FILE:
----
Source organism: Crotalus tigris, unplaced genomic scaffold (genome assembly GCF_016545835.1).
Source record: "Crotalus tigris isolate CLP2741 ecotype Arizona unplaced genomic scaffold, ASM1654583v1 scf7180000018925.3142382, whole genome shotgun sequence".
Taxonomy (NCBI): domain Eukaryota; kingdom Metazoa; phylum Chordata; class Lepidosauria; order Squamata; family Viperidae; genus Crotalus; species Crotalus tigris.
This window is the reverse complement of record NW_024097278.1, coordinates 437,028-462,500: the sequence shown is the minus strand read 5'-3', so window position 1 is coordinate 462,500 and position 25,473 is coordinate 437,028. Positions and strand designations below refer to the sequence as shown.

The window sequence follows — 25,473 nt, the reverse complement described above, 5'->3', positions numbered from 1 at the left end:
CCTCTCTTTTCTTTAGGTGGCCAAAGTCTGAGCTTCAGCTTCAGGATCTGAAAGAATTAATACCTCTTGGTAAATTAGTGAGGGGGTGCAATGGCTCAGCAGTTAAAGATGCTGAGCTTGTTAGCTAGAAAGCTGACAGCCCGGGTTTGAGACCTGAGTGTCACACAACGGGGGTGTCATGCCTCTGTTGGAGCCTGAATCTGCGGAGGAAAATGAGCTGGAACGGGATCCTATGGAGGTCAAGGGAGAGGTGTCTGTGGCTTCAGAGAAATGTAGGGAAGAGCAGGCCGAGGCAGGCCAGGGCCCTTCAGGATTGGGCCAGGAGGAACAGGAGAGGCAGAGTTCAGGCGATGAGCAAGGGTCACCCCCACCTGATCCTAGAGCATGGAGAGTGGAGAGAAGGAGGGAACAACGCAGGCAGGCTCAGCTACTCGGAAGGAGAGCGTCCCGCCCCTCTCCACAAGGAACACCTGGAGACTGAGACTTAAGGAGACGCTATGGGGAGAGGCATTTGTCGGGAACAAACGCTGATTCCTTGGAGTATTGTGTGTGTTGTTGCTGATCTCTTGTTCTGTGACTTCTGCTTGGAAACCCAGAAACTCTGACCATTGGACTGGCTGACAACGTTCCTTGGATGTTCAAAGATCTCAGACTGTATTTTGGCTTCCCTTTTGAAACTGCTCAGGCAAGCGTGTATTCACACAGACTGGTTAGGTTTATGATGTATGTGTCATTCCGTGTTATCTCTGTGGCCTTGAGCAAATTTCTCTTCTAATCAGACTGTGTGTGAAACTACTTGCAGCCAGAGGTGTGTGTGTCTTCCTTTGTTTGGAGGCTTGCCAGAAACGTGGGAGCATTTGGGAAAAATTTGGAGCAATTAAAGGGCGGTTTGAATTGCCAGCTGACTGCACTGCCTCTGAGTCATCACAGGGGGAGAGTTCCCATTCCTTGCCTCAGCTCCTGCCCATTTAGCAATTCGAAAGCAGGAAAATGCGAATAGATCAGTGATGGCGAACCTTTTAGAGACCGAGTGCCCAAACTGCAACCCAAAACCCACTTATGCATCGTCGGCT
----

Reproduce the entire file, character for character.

Source organism: Crotalus tigris, unplaced genomic scaffold (genome assembly GCF_016545835.1).
Source record: "Crotalus tigris isolate CLP2741 ecotype Arizona unplaced genomic scaffold, ASM1654583v1 scf7180000018925.3142382, whole genome shotgun sequence".
Taxonomy (NCBI): domain Eukaryota; kingdom Metazoa; phylum Chordata; class Lepidosauria; order Squamata; family Viperidae; genus Crotalus; species Crotalus tigris.
This window is the reverse complement of record NW_024097278.1, coordinates 437,028-462,500: the sequence shown is the minus strand read 5'-3', so window position 1 is coordinate 462,500 and position 25,473 is coordinate 437,028. Positions and strand designations below refer to the sequence as shown.

The window sequence follows — 25,473 nt, the reverse complement described above, 5'->3', positions numbered from 1 at the left end:
CCTCTCTTTTCTTTAGGTGGCCAAAGTCTGAGCTTCAGCTTCAGGATCTGAAAGAATTAATACCTCTTGGTAAATTAGTGAGGGGGTGCAATGGCTCAGCAGTTAAAGATGCTGAGCTTGTTAGCTAGAAAGCTGACAGCCCGGGTTTGAGACCTGAGTGTCACACAACGGGGGTGTCATGCCTCTGTTGGAGCCTGAATCTGCGGAGGAAAATGAGCTGGAACGGGATCCTATGGAGGTCAAGGGAGAGGTGTCTGTGGCTTCAGAGAAATGTAGGGAAGAGCAGGCCGAGGCAGGCCAGGGCCCTTCAGGATTGGGCCAGGAGGAACAGGAGAGGCAGAGTTCAGGCGATGAGCAAGGGTCACCCCCACCTGATCCTAGAGCATGGAGAGTGGAGAGAAGGAGGGAACAACGCAGGCAGGCTCAGCTACTCGGAAGGAGAGCGTCCCGCCCCTCTCCACAAGGAACACCTGGAGACTGAGACTTAAGGAGACGCTATGGGGAGAGGCATTTGTCGGGAACAAACGCTGATTCCTTGGAGTATTGTGTGTGTTGTTGCTGATCTCTTGTTCTGTGACTTCTGCTTGGAAACCCAGAAACTCTGACCATTGGACTGGCTGACAACGTTCCTTGGATGTTCAAAGATCTCAGACTGTATTTTGGCTTCCCTTTTGAAACTGCTCAGGCAAGCGTGTATTCACACAGACTGGTTAGGTTTATGATGTATGTGTCATTCCGTGTTATCTCTGTGGCCTTGAGCAAATTTCTCTTCTAATCAGACTGTGTGTGAAACTACTTGCAGCCAGAGGTGTGTGTGTCTTCCTTTGTTTGGAGGCTTGCCAGAAACGTGGGAGCATTTGGGAAAAATTTGGAGCAATTAAAGGGCGGTTTGAATTGCCAGCTGACTGCACTGCCTCTGAGTCATCACAGGGGGAGAGTTCCCATTCCTTGCCTCAGCTCCTGCCCATTTAGCAATTCGAAAGCAGGAAAATGCGAATAGATCAGTGATGGCGAACCTTTTAGAGACCGAGTGCCCAAACTGCAACCCAAAACCCACTTATGCATCGTCGGCT